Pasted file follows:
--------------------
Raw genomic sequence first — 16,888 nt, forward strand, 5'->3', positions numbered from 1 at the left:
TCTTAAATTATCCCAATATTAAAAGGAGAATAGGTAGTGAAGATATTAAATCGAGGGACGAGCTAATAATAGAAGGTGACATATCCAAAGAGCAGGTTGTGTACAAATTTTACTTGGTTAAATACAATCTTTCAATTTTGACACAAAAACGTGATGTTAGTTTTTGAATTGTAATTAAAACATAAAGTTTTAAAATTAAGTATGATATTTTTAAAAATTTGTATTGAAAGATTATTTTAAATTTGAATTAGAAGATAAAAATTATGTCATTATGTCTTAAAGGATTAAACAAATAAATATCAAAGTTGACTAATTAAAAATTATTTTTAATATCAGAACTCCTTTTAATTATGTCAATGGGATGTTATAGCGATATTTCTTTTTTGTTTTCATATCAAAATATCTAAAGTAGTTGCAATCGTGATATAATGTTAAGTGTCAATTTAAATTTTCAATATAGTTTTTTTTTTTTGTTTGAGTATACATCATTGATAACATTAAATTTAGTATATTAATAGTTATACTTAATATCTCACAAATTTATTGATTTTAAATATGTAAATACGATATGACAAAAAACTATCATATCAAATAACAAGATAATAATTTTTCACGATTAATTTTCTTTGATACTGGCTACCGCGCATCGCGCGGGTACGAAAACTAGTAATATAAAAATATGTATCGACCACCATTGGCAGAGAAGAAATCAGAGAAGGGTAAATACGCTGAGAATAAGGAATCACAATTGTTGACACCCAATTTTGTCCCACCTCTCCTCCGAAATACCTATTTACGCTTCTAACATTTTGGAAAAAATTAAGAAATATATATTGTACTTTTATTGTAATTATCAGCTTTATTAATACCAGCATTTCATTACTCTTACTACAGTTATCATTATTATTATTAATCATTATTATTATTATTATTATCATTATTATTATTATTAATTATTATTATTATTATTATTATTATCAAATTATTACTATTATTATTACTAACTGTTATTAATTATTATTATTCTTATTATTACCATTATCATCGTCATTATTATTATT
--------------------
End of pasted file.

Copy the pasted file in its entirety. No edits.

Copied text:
Raw genomic sequence first — 16,888 nt, forward strand, 5'->3', positions numbered from 1 at the left:
TCTTAAATTATCCCAATATTAAAAGGAGAATAGGTAGTGAAGATATTAAATCGAGGGACGAGCTAATAATAGAAGGTGACATATCCAAAGAGCAGGTTGTGTACAAATTTTACTTGGTTAAATACAATCTTTCAATTTTGACACAAAAACGTGATGTTAGTTTTTGAATTGTAATTAAAACATAAAGTTTTAAAATTAAGTATGATATTTTTAAAAATTTGTATTGAAAGATTATTTTAAATTTGAATTAGAAGATAAAAATTATGTCATTATGTCTTAAAGGATTAAACAAATAAATATCAAAGTTGACTAATTAAAAATTATTTTTAATATCAGAACTCCTTTTAATTATGTCAATGGGATGTTATAGCGATATTTCTTTTTTGTTTTCATATCAAAATATCTAAAGTAGTTGCAATCGTGATATAATGTTAAGTGTCAATTTAAATTTTCAATATAGTTTTTTTTTTTTGTTTGAGTATACATCATTGATAACATTAAATTTAGTATATTAATAGTTATACTTAATATCTCACAAATTTATTGATTTTAAATATGTAAATACGATATGACAAAAAACTATCATATCAAATAACAAGATAATAATTTTTCACGATTAATTTTCTTTGATACTGGCTACCGCGCATCGCGCGGGTACGAAAACTAGTAATATAAAAATATGTATCGACCACCATTGGCAGAGAAGAAATCAGAGAAGGGTAAATACGCTGAGAATAAGGAATCACAATTGTTGACACCCAATTTTGTCCCACCTCTCCTCCGAAATACCTATTTACGCTTCTAACATTTTGGAAAAAATTAAGAAATATATATTGTACTTTTATTGTAATTATCAGCTTTATTAATACCAGCATTTCATTACTCTTACTACAGTTATCATTATTATTATTAATCATTATTATTATTATTATTATCATTATTATTATTATTAATTATTATTATTATTATTATTATTATCAAATTATTACTATTATTATTACTAACTGTTATTAATTATTATTATTCTTATTATTACCATTATCATCGTCATTATTATTATT